LAS VEGAS — Loyalty and mobility: two chief focuses for La Quinta Inns & Suites, as the company seeks to better differentiate its brand in the market.
“We need to give travelers a reason to choose La Quinta,” La Quinta CMO Julie Cary said during the brand's conference here at The Cosmopolitan of Las Vegas.
To that end, she continued, the La Quinta team is focusing on improving the brand’s loyalty program and its mobile access.
La Quinta Returns, the hotel company’s loyalty program, is set to undergo a sea change in the coming months.
VP of Loyalty Marketing David Sims explained the need to overhaul the system. Businesses across the U.S. have a total of 3.3 billion loyalty program members, he said, and the average American household is a member of 29 such plans. But most people are only active in 12 loyalty schemes, he said, which means as many as 68 percent of memberships contribute nothing to the business or to the user.
To that end, the new La Quinta Returns will offer some specific perks to keep members engaged and booking regularly. A partnership with Points.com will let users accrue points at La Quinta hotels, but spend them on thousands of other properties around the world—in many cases, in markets where La Quinta does not yet have a presence. Users who book on LQ.com or via the app will get extra points, as will those tagging La Quinta on social media platforms. Guests will be able to use their points to pay for rooms when they check in, and will be able to check out automatically through the app. The app will also auto-upgrade top members to higher room categories. Cary and Sims said that more perks will be announced in coming months.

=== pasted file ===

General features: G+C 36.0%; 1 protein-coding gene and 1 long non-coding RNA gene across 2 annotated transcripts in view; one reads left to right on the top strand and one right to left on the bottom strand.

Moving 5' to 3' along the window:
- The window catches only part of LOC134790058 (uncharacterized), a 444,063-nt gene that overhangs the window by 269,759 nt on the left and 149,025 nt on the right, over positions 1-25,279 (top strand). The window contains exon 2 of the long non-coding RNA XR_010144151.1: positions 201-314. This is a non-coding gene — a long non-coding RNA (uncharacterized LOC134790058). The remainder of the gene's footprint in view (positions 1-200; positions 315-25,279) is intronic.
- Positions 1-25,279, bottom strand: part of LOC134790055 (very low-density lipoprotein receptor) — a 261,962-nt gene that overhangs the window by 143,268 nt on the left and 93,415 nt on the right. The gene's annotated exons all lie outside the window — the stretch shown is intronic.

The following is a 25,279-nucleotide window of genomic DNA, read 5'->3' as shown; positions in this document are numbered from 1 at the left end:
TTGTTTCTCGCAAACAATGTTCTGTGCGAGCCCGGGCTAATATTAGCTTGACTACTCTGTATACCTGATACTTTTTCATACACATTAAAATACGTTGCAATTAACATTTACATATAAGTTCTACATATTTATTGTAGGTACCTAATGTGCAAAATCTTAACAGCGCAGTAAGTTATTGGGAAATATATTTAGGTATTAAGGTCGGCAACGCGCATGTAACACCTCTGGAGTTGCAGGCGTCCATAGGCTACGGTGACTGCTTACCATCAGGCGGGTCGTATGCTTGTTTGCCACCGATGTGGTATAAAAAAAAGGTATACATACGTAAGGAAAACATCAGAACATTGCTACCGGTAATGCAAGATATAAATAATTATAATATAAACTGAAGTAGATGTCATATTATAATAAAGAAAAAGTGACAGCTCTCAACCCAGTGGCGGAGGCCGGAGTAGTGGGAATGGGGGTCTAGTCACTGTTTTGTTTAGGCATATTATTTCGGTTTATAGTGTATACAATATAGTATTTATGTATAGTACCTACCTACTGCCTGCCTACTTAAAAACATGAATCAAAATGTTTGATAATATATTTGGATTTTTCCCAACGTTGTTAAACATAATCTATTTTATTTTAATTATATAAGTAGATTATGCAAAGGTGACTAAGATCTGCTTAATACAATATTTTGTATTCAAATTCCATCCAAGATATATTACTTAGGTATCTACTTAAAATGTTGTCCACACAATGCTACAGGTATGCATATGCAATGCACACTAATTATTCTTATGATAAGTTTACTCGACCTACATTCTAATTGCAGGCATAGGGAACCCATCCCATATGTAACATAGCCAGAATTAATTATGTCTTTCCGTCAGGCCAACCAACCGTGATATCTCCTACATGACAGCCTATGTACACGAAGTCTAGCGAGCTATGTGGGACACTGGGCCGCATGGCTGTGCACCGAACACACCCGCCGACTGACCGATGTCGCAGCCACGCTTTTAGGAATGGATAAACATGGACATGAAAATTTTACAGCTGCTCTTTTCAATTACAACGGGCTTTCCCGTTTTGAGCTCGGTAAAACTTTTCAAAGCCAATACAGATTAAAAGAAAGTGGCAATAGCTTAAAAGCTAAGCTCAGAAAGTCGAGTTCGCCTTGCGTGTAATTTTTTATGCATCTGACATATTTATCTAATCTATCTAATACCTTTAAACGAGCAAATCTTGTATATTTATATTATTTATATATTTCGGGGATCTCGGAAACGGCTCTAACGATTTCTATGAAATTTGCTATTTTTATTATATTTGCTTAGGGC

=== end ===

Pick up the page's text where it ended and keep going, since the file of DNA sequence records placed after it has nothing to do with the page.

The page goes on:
La Quinta also launched a new program to reward hoteliers who sign their guests up for the loyalty program. Employees can become members of The Million Dollar Club when revenue from guests they’ve enrolled surpasses $1 million. So far, the club has only 312 members, but the number may grow soon: More than 1 million new members joined the program in 2015.
Ted Schweitzer, SVP of marketing and e-commerce, told the crowd that 35 percent of LQ.com’s traffic last year was on a mobile device, and mobile revenue grew by 80 percent. There are now more searches for hotels on mobile devices than on desktop computers, he said.
LQ is updating its mobile platform, he continued, to make the user engagement “frictionless.” Two years ago, the company launched its “Ready for You” e-alert program that would tell guests that their room is ready by text message. Nearly half of people booking on the mobile site use the alert, Schweitzer said.
The company’s app—built with the La Quinta Returns members in mind, Schweitzer said—will also collect guest information for targeted marketing. The relaunched main desktop site will also be customized by guest data, he added, with pictures and words tailored to each guest based upon shared information available on the browser. (He compared the experience to the way that commercials for products will follow guests after they view the item on Amazon.) “We can use guest information to show them relevant content,” he declared.